Two of the world’s largest tech giants, Apple and Google, recently announced that they are collaborating on a COVID-19 tracking system to enable contact tracing - a measure that could pave the way for an exit strategy for those countries enforcing stringent lockdown measures. This new feature will be added to all Apple and Android mobile operating systems, to later enable government run apps to track physical proximity between phones (although the NHS has said it will use a different model).
Contact tracing aims to identify and alert people who have come into contact with a person infected with coronavirus via a smartphone app, and other health authorities are working on similar initiatives of their own.
As stated by TechCrunch, “The opt-in system uses Bluetooth to transmit a randomized and anonymous identifier to nearby devices. A user can then choose to upload their anonymized data, which is then broadcast to other devices. If a match is found (…) a user will be told that they may have been exposed to a person — whose identity is not shared — with the virus.”
Tracking technologies have huge potential in times like this and can become powerful tools to efficiently identify infection hotspots and understand virus spreading patterns. However, with mass data collection comes privacy and security concerns.
Apple and Google have both stated that this tracking technology will not collect location data from users, and will only collect data from people who have had a positive COVID-19 diagnosis. They have also asserted that the technology has an expiration date and it is only intended to be used when there is major threat to public health.
However, having this technology uploaded directly onto our phones’ operating systems when we carry out the next “software update” already means that both companies will be collecting our data. Not downloading the app doesn’t mean that the tracking system won’t be uploaded onto our phone or additional information about us collected: if not where we are, then who we have been in proximity with. Given how much personal information there already is in the world, how difficult is it to know everything (or almost) about a person?
The list of potential threats extends far beyond data exploitation concerns (by Google, Apple or any other parties involved): for instance, how can we ensure that the identity of users with COVID-19 will not be revealed? How do we know that advertisers will not get access to that information? How can we ensure that acting for the common good will not come at the cost of people’s individual rights? Making the system opt-in grants people control over their participation, but how do we make sure that only the relevant data is shared?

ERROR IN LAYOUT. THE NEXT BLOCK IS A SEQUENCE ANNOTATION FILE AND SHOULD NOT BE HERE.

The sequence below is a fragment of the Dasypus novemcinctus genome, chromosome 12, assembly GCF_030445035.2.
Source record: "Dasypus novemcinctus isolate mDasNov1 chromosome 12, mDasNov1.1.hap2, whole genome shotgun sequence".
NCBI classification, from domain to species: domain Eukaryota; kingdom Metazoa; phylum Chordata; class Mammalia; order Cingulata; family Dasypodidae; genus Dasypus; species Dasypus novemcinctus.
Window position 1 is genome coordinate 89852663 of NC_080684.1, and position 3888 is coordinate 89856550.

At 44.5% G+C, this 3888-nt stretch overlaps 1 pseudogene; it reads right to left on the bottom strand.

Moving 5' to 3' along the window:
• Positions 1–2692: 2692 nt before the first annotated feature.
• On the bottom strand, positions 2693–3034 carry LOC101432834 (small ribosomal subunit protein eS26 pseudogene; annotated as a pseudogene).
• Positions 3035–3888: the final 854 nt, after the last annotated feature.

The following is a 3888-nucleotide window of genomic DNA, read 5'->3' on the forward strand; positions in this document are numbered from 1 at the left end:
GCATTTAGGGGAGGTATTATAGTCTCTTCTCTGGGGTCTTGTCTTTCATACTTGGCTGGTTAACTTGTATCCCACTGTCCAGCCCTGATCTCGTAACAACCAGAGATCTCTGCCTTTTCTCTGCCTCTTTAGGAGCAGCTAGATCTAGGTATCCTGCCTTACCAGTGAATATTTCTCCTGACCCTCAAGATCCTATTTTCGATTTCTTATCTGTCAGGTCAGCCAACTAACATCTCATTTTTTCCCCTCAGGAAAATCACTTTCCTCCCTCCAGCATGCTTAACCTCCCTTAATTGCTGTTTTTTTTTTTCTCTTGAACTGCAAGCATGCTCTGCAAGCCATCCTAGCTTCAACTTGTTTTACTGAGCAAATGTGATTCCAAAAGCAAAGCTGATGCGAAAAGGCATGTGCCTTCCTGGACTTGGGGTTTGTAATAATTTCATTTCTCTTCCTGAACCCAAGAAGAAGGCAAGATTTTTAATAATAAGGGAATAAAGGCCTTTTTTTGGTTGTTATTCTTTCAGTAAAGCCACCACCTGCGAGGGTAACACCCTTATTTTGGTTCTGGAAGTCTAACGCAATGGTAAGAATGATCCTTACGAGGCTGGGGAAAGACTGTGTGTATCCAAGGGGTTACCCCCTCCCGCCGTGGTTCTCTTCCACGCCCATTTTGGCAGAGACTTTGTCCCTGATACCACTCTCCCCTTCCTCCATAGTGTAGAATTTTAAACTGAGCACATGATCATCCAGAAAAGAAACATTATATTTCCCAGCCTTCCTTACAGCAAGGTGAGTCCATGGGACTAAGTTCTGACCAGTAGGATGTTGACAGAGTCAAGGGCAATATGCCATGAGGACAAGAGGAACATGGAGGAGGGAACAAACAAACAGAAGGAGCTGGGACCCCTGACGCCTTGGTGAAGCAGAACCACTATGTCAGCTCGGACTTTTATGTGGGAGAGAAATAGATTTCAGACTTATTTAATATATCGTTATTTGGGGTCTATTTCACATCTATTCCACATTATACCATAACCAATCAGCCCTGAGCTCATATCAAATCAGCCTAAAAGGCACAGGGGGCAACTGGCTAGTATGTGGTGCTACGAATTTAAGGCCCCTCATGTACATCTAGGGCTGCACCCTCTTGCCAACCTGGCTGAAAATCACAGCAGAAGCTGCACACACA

The blockchain solution
We believe blockchain technology could potentially address these privacy and transparency issues. As a complementary tool to the tracking system, blockchain can further protect users’ rights and identities through the use of encryptions and anonymous identifiers.
Blockchain’s strongest benefit is arguably its transparency and immutability. When data is introduced into the blockchain platform, it is organised in blocks. Attached to each block of information is a hash value for that block and for the previous one, ensuring retroactive “linkage” between them. This is how data becomes stable and cannot be changed, deleted or tampered with.
Using a blockchain-based app, users can opt for data to be shared from the devices they specify. This process creates a digital identity which can join a digital distributed ledger (blockchain) that records who has downloaded the data sharing app. Each device would submit its unique Bluetooth identifier and the other participants on this ledger would be able to validate that a device has opted to share and receive anonymous information. This forms the basis of consent to be a participant in this data sharing and subsequent ‘tracking’ via the app.
The ledger, or blockchain, has the additional benefit of registering the time and date (a timestamp) of participation and a user has complete visibility of which devices have opted in to the network. Blockchain is immutable and cryptographically secure, creating a record that acts as ‘a single source of truth’ of who opted in, searchable in a matter of seconds.
Finally, this blockchain ledger will enable health authorities to keep a medical record of the owner of one specific device and facilitate the tracking of medical information associated with an anonymous device identifier. This way, everyone participating on the system could see if they have been near another person that owns a device that has been recorded on the network as infected (without that person being identified).